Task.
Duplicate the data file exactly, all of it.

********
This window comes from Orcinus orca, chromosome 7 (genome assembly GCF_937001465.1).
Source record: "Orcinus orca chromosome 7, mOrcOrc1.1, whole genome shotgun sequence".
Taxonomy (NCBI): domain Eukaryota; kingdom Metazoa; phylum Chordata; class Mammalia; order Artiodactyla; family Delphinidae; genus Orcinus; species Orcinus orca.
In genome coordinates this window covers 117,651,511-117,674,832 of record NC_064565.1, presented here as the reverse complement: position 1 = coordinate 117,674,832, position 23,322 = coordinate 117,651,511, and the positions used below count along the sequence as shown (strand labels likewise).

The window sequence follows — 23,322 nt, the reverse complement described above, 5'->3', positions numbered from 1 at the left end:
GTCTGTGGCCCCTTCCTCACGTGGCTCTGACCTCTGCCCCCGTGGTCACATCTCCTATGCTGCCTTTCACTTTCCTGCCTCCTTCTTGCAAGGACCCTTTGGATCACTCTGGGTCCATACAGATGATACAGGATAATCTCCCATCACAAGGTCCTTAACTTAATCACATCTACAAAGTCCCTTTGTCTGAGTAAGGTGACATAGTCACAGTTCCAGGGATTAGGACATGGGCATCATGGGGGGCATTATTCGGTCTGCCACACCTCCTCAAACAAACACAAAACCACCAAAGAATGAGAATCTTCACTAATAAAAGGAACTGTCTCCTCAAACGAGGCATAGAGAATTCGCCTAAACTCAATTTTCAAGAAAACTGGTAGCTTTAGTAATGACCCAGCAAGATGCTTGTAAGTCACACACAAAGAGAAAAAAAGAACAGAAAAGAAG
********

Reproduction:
This window comes from Orcinus orca, chromosome 7 (genome assembly GCF_937001465.1).
Source record: "Orcinus orca chromosome 7, mOrcOrc1.1, whole genome shotgun sequence".
Taxonomy (NCBI): domain Eukaryota; kingdom Metazoa; phylum Chordata; class Mammalia; order Artiodactyla; family Delphinidae; genus Orcinus; species Orcinus orca.
In genome coordinates this window covers 117,651,511-117,674,832 of record NC_064565.1, presented here as the reverse complement: position 1 = coordinate 117,674,832, position 23,322 = coordinate 117,651,511, and the positions used below count along the sequence as shown (strand labels likewise).

The window sequence follows — 23,322 nt, the reverse complement described above, 5'->3', positions numbered from 1 at the left end:
GTCTGTGGCCCCTTCCTCACGTGGCTCTGACCTCTGCCCCCGTGGTCACATCTCCTATGCTGCCTTTCACTTTCCTGCCTCCTTCTTGCAAGGACCCTTTGGATCACTCTGGGTCCATACAGATGATACAGGATAATCTCCCATCACAAGGTCCTTAACTTAATCACATCTACAAAGTCCCTTTGTCTGAGTAAGGTGACATAGTCACAGTTCCAGGGATTAGGACATGGGCATCATGGGGGGCATTATTCGGTCTGCCACACCTCCTCAAACAAACACAAAACCACCAAAGAATGAGAATCTTCACTAATAAAAGGAACTGTCTCCTCAAACGAGGCATAGAGAATTCGCCTAAACTCAATTTTCAAGAAAACTGGTAGCTTTAGTAATGACCCAGCAAGATGCTTGTAAGTCACACACAAAGAGAAAAAAAGAACAGAAAAGAAG